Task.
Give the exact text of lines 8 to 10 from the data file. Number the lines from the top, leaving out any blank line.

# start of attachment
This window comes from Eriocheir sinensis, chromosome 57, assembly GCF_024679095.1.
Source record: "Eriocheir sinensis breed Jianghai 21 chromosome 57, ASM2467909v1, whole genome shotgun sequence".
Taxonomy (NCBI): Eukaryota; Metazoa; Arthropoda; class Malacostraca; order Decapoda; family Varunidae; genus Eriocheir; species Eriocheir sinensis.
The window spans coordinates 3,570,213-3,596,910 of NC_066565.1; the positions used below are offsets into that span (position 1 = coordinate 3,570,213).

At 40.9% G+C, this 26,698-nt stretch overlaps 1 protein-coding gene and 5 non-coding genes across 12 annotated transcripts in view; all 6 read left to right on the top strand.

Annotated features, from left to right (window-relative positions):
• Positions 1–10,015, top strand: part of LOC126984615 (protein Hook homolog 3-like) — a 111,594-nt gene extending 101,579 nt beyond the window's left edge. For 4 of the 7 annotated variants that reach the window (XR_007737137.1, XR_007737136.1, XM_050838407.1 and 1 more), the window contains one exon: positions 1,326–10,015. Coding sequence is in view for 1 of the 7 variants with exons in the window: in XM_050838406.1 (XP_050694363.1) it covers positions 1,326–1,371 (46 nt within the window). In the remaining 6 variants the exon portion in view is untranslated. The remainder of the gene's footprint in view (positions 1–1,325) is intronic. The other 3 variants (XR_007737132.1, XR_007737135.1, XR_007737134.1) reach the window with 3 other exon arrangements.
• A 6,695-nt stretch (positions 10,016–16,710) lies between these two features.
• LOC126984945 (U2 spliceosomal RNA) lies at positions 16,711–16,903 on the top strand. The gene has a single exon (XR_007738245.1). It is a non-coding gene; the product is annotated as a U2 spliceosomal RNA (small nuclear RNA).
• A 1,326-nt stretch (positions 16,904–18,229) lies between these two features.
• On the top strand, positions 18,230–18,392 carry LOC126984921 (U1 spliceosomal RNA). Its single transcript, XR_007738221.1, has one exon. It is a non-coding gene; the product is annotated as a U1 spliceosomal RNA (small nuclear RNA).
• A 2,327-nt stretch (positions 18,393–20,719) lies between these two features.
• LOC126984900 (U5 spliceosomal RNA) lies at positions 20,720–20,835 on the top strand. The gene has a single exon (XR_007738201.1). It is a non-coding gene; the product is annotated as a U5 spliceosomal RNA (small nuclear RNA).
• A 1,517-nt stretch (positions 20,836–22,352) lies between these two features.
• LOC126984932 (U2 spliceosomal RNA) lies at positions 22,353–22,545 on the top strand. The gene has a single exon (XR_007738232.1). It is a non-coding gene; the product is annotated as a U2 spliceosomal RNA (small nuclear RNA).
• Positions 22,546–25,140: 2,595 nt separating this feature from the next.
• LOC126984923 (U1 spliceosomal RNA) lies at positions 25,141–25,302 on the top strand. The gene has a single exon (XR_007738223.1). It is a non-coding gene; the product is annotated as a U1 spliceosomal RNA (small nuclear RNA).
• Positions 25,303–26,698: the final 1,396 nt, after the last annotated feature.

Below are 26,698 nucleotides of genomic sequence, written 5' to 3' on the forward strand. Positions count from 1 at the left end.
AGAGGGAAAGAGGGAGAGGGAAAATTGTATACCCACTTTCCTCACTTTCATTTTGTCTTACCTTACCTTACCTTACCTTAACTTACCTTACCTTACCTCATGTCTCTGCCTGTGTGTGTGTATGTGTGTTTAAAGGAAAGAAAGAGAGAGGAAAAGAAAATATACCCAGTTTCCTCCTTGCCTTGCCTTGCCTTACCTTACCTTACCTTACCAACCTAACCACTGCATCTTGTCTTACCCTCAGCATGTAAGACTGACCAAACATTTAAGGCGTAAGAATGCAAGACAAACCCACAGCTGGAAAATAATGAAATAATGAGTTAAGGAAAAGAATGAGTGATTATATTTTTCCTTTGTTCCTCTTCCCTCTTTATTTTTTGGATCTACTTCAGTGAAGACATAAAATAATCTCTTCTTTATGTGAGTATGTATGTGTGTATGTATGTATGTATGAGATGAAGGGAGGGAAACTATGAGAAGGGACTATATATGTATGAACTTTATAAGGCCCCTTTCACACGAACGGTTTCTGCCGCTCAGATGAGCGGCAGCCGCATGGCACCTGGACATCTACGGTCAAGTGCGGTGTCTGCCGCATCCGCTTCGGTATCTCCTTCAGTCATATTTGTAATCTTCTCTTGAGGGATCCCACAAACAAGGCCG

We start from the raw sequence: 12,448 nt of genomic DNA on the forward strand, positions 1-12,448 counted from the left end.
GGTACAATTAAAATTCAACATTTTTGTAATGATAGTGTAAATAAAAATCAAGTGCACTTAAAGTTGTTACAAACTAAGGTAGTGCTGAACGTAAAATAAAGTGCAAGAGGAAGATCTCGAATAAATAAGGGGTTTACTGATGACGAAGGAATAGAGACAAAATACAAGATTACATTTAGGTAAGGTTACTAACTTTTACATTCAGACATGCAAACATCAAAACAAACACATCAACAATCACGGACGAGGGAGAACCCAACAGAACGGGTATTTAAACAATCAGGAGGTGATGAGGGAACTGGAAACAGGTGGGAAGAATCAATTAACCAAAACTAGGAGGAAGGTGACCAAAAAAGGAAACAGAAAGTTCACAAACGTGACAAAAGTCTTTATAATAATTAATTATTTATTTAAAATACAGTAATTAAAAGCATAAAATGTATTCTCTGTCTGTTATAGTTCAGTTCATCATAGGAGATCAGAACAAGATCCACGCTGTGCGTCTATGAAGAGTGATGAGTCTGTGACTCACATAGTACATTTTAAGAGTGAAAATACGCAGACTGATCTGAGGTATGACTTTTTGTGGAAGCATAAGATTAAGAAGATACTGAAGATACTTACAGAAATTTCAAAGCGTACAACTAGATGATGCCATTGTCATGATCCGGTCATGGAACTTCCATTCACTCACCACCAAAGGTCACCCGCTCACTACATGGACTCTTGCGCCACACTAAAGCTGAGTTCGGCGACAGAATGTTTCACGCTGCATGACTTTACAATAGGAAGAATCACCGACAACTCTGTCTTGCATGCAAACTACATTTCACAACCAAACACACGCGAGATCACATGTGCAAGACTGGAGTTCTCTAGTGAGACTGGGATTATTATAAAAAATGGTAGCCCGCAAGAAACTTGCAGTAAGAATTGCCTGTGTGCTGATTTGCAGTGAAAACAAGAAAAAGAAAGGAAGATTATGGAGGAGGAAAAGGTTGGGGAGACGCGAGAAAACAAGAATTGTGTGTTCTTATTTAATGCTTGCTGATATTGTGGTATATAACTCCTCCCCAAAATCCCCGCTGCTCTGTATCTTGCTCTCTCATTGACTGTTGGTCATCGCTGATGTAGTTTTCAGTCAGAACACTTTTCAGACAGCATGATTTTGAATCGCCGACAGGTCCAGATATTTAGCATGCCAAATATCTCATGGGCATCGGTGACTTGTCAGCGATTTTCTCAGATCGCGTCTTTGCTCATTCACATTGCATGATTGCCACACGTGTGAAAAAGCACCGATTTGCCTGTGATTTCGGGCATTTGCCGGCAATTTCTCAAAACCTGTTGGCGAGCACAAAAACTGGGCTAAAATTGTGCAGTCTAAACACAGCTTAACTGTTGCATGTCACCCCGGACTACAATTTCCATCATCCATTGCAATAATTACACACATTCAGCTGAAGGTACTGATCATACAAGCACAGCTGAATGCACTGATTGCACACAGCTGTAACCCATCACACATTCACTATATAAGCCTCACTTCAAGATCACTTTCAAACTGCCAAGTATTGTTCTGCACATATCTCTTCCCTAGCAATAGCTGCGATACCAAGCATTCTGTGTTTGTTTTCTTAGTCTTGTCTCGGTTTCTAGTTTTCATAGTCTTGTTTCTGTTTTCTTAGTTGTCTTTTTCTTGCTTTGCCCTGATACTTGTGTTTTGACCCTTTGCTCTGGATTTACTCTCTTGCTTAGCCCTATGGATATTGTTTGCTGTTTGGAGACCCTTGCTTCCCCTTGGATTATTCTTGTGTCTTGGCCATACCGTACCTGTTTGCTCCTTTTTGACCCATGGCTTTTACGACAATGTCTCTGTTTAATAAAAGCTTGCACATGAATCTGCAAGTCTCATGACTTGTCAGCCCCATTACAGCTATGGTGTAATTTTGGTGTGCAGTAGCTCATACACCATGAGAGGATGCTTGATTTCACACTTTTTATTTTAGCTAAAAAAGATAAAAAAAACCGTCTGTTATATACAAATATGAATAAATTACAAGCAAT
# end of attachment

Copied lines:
• A 6,695-nt stretch (positions 10,016–16,710) lies between these two features.
• LOC126984945 (U2 spliceosomal RNA) lies at positions 16,711–16,903 on the top strand. The gene has a single exon (XR_007738245.1). It is a non-coding gene; the product is annotated as a U2 spliceosomal RNA (small nuclear RNA).
• A 1,326-nt stretch (positions 16,904–18,229) lies between these two features.